Please submit your manuscript in Microsoft Word/Apple Pages or a compatible format. Text should be formatted for letter size paper (8.5 x 11 inches) single-spaced at 10 points, Times New Roman, with one inch margins, left justified, and single- column. We follow American Psychological Association (APA) guidelines.
Structure of the manuscript
Title page (containing the title of the manuscript, author contact information, and a short auto-biography for each author)
Body of manuscript
Tables, figures, etc. placed where they belong
Acknowledgments (if applicable)
References (American Psychological Association style)
Appendices (if applicable)
The title page should contain the manuscript title and each author name, affiliation, mailing address, and email address with the contact author indicated. The title page should also contain a short auto-biography of no more than 100 words for each author.
The title should be concise, descriptive, and contain the keywords or key phrases. Search engines assume that the title contains all of the important words that describe the topic of the manuscript.
The use of acronyms should be avoided in the title and keywords unless widely recognized and understood.
Abstracts should not exceed 250 words. The abstract should contain all the keywords and key phrases at least once and more than once if necessary. Search engines rank manuscripts higher if the keyword or key phrase being searched appears more often in the abstract. However, pointless repetition may result in the page being rejected by a search engine. Since most researchers read an abstract before reading the manuscript, abstracts must be written very well.
Select 3 or 4 keywords or key phrases that you would give a search engine if you were searching for your manuscript. Avoid the use of general and plural terms, abbreviations, and non-descript words such as and, of, or, the, and so on.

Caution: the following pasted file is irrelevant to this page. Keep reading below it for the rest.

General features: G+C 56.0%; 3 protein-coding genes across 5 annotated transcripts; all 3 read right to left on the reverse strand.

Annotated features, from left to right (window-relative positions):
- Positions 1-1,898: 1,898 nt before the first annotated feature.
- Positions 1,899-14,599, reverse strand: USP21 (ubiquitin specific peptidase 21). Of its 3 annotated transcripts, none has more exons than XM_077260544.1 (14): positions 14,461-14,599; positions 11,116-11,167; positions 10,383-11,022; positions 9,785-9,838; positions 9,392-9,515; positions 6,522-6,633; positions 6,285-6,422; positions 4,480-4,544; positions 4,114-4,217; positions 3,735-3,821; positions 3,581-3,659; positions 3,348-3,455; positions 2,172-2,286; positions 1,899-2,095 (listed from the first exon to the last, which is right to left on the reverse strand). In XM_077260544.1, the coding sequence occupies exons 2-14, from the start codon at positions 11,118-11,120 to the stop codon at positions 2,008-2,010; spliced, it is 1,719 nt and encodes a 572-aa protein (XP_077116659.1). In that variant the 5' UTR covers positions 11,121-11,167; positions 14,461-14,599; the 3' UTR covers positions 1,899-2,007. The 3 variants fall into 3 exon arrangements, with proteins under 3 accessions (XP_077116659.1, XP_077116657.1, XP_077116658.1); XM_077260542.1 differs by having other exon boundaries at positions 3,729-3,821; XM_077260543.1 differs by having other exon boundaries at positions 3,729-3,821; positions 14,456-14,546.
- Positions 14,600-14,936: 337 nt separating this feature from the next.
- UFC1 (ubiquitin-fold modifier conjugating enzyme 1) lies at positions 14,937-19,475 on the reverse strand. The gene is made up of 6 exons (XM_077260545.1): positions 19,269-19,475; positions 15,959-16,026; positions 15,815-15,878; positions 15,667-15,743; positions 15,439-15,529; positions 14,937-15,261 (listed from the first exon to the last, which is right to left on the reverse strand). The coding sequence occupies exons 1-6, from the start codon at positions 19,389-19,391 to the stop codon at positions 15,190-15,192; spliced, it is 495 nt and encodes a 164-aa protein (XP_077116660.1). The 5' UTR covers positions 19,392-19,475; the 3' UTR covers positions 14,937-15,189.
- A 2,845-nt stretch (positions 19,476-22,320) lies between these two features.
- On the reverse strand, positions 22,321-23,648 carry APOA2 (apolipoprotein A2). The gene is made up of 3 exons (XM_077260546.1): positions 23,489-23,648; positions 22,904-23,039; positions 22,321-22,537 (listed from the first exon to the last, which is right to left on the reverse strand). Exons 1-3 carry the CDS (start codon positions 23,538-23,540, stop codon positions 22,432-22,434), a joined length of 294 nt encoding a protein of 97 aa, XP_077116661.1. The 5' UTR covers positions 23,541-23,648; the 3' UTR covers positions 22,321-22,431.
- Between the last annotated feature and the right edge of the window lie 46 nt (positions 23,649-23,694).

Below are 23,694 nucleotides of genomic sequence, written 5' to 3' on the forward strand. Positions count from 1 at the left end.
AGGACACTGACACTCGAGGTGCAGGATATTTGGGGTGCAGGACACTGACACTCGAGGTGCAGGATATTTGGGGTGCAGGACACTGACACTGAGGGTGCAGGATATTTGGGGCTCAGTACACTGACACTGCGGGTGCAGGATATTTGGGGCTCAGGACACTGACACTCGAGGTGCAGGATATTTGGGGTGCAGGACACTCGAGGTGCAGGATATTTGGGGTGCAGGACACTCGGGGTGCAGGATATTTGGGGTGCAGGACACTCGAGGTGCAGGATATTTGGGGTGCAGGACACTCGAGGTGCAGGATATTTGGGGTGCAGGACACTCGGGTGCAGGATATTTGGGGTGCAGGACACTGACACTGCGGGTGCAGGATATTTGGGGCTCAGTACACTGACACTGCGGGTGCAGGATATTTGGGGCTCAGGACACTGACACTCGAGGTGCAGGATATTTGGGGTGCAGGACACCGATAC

When selecting keywords, please keep in mind how search engines operate. A search on the key phrase “women’s health” does not yield the same result as separate searches on the words “women’s” and “health”. The ordering of keywords within a key phase is also important if quotation marks are used because you are searching for words in a particular order. For example, a search for “women’s health” is not the same as “health women’s”.
Clute Institute journal manuscripts are downloaded an average of 120,000 times a month. Approximately 70% of these downloads come from Google searches, so the proper use of keywords and key phrases is important. Many universities use journal article citation analysis to evaluate the importance of faculty research. Hence, being quoted by other authors is important.
Four levels of headings are allowed. The first level should be BOLD ALL CAPS, second level Bold, third level Italics, and fourth Underlined.
Tables & Figures
Use the Microsoft Word table function to create tables, not spreadsheets. Tables and figures should be located in the text and numbered sequentially using Arabic numerals, i.e., Table 1 and Figure 1. We print our journals in black and white; please take this into consideration when using color.
Abbreviations should be defined at first mention and used consistently thereafter.
Bottom of the page footnotes are preferred to end of the manuscript endnotes.
References should be arranged alphabetically and follow American Psychological Association (APA) style. References should not be inserted as footnotes. References in the text should include name and year. For example: “According to Bangs (2012)…”
In print journal article citation:
Bangs, J. (2012). Transforming a business statistics course with just-in-time teaching. American Journal of Business Education, 5(1) 87-94.
Online journal article citation:
Salazar, R.J., & Wang, J. (2013). The evolution of strategies: multinational subsidiaries operating in china. Journal of Applied Business Research, 29(5), 1261-1280. Retrieved from https://www.cluteinstitute.com/ojs/index.php/JABR/article/view/8012/8066
Calfee, R.C., & Valencia, R.R. (1991). APA guide to preparing manuscripts for journal publication. Washington, DC: American Psychological Association.
The Clute Institute recommends that every manuscript be thoroughly reviewed for grammatical and spelling errors prior to submission. Many of our authors choose to have their manuscript proofread by their English department and/or submitted to an English language editing service to increase the quality of the manuscript. The use of these services is not required and does not guarantee acceptance for publication. The Clute Institute has worked with “Editage.com”, “BulletProofOnline.com”, and “EditAvenue.com” although there are many other companies providing this service.
~Revised November 2014